A Mabury Ranch resident advised, “There are so many violations in this current report, that it just confirms this project is flawed for so many reasons.  Please look at this report as a sign that this is not good for our community.”

Public comments on the recirculated DEIR were due on Dec. 31, during the city’s holiday shutdown. “I’m disappointed that the City of Orange pushed the public comments through during the holiday season,” one resident wrote. “It seems to be anti-community gamesmanship.” 

Hits, but no runs
In a comment posted on a public internet site, Milan Capital claimed that “there is so much misinformation and confusion on the project. Unfortunately, this is not simply an innocent mistake but an effort to purposely deceive the public.”

The post did not say what aspect of the project (specific plan guidelines, zoning amendments, land-use issues) were subject to misinformation, but if the claim is true, it’s being perpetrated by many unrelated sources.

Three land-use plans governing the site designate it open space.  City of Orange documents affirm OPA’s one-acre lot minimum restriction. Southern California Air Quality Management says the project will have significant and unavoidable air impacts; that the mitigation measures for the construction period are inappropriate.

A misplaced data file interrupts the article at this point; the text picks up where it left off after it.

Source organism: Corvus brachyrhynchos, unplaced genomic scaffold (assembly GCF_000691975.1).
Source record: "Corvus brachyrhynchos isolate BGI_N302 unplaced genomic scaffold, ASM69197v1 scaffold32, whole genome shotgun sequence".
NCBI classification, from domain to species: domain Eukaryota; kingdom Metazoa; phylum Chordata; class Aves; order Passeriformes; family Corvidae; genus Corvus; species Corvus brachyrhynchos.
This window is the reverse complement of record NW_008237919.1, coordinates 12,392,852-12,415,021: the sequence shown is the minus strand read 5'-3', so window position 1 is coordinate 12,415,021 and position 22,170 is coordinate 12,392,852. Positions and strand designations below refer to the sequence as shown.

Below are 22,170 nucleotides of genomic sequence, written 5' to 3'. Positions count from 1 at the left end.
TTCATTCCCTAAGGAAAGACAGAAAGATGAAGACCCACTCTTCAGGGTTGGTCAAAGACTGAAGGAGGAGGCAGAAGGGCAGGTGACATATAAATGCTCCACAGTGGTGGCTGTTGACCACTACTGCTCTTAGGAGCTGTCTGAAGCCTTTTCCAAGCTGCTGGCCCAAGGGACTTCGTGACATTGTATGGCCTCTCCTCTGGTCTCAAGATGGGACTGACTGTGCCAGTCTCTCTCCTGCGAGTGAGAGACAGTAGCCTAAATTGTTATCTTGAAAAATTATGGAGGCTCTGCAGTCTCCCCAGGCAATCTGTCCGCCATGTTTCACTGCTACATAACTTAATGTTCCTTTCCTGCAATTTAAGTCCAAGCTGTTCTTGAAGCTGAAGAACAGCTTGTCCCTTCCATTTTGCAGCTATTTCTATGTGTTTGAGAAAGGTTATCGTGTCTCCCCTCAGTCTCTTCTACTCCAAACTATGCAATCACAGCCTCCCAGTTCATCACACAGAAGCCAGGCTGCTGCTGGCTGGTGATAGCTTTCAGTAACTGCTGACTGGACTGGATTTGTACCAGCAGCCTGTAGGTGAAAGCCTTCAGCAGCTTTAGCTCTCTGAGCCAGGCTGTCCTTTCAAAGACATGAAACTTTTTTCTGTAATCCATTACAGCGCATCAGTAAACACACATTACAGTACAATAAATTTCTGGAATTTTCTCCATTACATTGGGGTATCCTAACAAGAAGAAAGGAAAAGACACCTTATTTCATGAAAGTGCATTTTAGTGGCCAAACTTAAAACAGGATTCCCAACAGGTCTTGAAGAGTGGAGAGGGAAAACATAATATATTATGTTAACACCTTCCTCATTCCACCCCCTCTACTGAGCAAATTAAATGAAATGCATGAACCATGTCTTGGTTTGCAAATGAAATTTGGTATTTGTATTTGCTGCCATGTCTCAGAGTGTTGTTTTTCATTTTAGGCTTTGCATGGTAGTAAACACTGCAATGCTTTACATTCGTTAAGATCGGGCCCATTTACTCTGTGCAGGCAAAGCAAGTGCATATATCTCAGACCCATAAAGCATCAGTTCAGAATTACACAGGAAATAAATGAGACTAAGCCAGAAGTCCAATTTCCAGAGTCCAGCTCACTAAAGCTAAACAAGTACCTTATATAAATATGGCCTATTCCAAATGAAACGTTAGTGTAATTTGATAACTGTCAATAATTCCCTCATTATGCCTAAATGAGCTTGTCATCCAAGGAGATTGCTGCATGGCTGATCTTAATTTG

OC Waste notes that comments it made in April regarding the landfill or impacts to the methane collection system were not addressed. “We are unable to determine if the project will impact the refuse mass, groundwater monitoring wells or surface water collection system.”

And Toxic Substances concludes, “if the project cannot be remediated to achieve cleanup goals for unrestricted land use, a land-use covenant and long term indoor air and/or soil gas monitoring are required for the site.”  

“We expressed our concerns in the original draft last April,” the California Cultural Alliance wrote.  “Some bad projects never go away.”

Strike two called on recirculated environmental report  for proposed Sully-Miller development